Though Twilight Time writer Julie Kirgo asserts that, “Right out of the gate, The Vanishing (1993) had the misfortune of being the American remake of a deliriously acclaimed Dutch-French thriller [of the same name] (1988)”, the actual misfortune “right out of the gate” is Jeff Bridges. His job is to be the idiosyncratic psychopath who preys on Kiefer Sutherland’s girlfriend for no apparent reason beyond his psychopathy. The first 10 or so minutes of the film features Bridges carefully planning out every detail of his kidnapping (not specifically of Sutherland’s girlfriend), testing out all the variables because he can. But while every personal procedural, as it were, needs a villain with unique tendencies, Bridges channels his in the most distracting way possible. Bridges’ villain is hampered by these patterns of speech and these strange gestures that serve more as distracting than particularly creepy.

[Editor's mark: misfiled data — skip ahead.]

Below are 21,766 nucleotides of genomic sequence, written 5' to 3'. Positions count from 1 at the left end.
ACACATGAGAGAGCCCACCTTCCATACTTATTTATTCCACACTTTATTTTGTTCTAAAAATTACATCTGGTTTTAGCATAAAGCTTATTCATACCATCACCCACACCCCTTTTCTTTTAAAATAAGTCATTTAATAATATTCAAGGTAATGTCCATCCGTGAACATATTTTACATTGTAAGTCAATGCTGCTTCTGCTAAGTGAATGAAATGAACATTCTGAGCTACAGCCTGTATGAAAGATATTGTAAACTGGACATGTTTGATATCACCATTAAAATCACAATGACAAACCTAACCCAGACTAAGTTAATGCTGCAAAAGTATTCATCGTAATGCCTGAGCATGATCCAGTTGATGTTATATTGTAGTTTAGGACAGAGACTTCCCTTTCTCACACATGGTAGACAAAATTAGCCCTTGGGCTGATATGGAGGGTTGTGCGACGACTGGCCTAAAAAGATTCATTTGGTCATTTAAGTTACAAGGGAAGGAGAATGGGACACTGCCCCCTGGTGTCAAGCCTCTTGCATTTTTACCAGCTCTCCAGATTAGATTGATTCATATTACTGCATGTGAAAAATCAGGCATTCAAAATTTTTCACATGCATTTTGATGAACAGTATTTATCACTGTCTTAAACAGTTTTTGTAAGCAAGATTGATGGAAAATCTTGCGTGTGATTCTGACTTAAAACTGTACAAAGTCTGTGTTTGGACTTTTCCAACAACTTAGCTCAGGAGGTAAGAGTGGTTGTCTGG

It doesn’t even seem that indicative of any kind of personality, such as Vincent D’Onofrio’s Detective Robert Goren on TV’s Law & Order: Criminal Intent, who, though not villainous, had traits that were supposed to point to him being strange, off kilter, but brilliant. That character technically falls into this problematic archetype of characters with Asperger’s Syndrome-like characteristics, but that’s something else. The point being, however wild and unbelievable D’Onofrio’s actions were, they seemed to fit within the context of the character and remain intriguing. Bridges, who is certainly a talented actor, on the other hand, kicks off his character as if he’s trying to mimic having a Scandinavian accent. His smile makes him look not so much dumb, as mentally challenged. There’s nothing frightening about him. And though reviews slammed this remake by cleverly asserting that the original was “about the banality of evil” and the remake was about “the evil of banality”, if the former is supposed to ring true, it doesn’t. He’s just silly.